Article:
Skip to Content
The cost of debt
Open toolbar

How credit scores affect interest rates

Learn how even small changes to your score can have a big impact on the interest rate you get.

Close transcript


Let’s say that we’re interested in buying a house that would cost $300,000. You go to a lender and they say, "Well, as long as you put a down payment for 25%, we’ll be willing to lend you 75% of this money." So you go out, scrounge up your savings and then you put 25% down. Twenty-five percent would be a fourth of $300,000, so you have a $75,000 down payment. And then you would have to borrow the remaining 75%, which is going to amount to $225,000, you’re going to borrow.

What I want to do in this video is think about how much you will pay in interest depending on what your credit score is. This is only going to be a rough approximation – interest rates change, bank policies change. But it’ll give you a sense of what the impact of a credit score can be.

So imagine you have a really great credit score. Let’s think about this. Let’s say that you have a really good credit score, let’s say it’s approaching 800. Let’s say that it’s even right at 800. In that situation, at least at the time that I’m doing this video, interest rates will change. You could get an interest rate on a 30-year fixed loan, so that means you’re going to pay the same amount every month and it’s going to slowly pay down the principal, and over 30 years you will have paid off your house. The house will be all yours.

So with a credit score of 800…so let me write this down. So with a 30-year fixed loan, you could get it for, I looked this up on some of these calculators here, you could get it for 3.765% on a 30-year fixed loan. If you did that for $225,000, your monthly payment would come out to be $1,044.

Now let’s think about what would happen if you had a not-so-great credit score, but still a score good enough to get a loan. So not great, but not an absolutely horrible credit score. So let’s imagine a credit score that is in the low 600s. So let’s say that you have a credit score of 630. Based on the information that I found, with a credit score of 630, you’re going to pay a dramatically higher interest rate. You’re going to pay above 5% in interest. And what I’ve looked up is 5.354% seems to be what the current information is. And once again, these will change over time, depending on interest rate conditions and depending on how credit is perceived, etc., etc. And you might say, "Hey, that doesn’t look like a huge difference. That’s not even a 2% difference."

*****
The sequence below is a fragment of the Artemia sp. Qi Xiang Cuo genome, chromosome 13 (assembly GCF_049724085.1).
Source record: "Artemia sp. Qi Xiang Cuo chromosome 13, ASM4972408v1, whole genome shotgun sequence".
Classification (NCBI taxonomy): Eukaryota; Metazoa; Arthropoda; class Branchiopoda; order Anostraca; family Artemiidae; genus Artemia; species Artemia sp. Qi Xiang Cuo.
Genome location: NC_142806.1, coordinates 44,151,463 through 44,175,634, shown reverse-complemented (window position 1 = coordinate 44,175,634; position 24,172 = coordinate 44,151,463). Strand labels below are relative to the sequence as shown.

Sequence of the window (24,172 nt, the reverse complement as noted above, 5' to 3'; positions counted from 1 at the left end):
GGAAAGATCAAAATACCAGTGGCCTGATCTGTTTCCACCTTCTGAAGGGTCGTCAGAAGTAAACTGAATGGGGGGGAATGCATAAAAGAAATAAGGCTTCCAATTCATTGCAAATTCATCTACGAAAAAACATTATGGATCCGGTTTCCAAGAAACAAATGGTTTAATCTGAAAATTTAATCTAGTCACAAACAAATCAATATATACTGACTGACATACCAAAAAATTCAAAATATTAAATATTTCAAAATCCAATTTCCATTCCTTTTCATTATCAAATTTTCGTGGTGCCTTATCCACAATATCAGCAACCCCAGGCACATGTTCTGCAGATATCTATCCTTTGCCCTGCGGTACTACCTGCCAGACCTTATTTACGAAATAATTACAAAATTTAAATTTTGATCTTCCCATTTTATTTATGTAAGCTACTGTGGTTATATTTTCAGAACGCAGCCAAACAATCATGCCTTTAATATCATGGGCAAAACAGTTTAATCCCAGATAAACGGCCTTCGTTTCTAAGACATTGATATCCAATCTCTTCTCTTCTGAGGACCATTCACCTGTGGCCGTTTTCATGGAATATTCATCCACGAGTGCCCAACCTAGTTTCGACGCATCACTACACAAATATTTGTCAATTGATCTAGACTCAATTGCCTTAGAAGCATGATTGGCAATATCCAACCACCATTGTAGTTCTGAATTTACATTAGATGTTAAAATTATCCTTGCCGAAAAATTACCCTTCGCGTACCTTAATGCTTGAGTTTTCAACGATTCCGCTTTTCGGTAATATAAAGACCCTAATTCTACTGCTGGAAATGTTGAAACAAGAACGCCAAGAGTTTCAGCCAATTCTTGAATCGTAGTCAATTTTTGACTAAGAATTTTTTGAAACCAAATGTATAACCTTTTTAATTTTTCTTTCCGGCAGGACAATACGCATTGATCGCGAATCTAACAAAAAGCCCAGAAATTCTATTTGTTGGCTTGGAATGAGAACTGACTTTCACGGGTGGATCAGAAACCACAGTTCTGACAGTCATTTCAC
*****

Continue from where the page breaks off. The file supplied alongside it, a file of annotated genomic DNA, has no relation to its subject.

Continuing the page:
But it becomes very clear when you look at your monthly payment. The monthly payment when you’re paying 5.354% is $1,257. So you’re paying over $200 more per month. You’re paying about 20% more per month. And if that doesn’t kind of shock you, you know – "Wow, I could lease a car for that amount!" Just based on this, it wouldn’t be a fancy car, but you could do a lot with $200 a month. If that doesn’t kind of hit you as a major dramatic difference, you could think about the total interest paid over the life of the loan.

So obviously, or as we’ve talked about in other videos, as you start paying your loan, you’re paying mostly interest, because you have a large balance. And then as that balance – every payment, part of it

is interest, and then part of it is principal. As the principal pays down, more of your payment goes to principal and less of it goes to interest. But your total interest over the life of the loan is pretty telling, just based on this difference between credit. For this interest rate on a $225,000 loan, your total interest is going to be a little over $150,000. $150,813.

While with the lower credit score, your total interest over the life of the loan is going to be $227,517. So you’re going to pay more than $70,000 more, just because of this difference in your credit score. So hopefully this highlights the importance of really trying to make sure your credit score is as high as possible, especially if you’re going to undertake some type of major loan like a home mortgage.

Close Disclaimer


The material provided on this website is for informational use only and is not intended for financial or investment advice. Bank of America and/or its partners assume no liability for any loss or damage resulting from one's reliance on the material provided. Please also note that such material is not updated regularly and that some of the information may not therefore be current. Consult with your own financial professional when making decisions regarding your financial or investment management.

Next item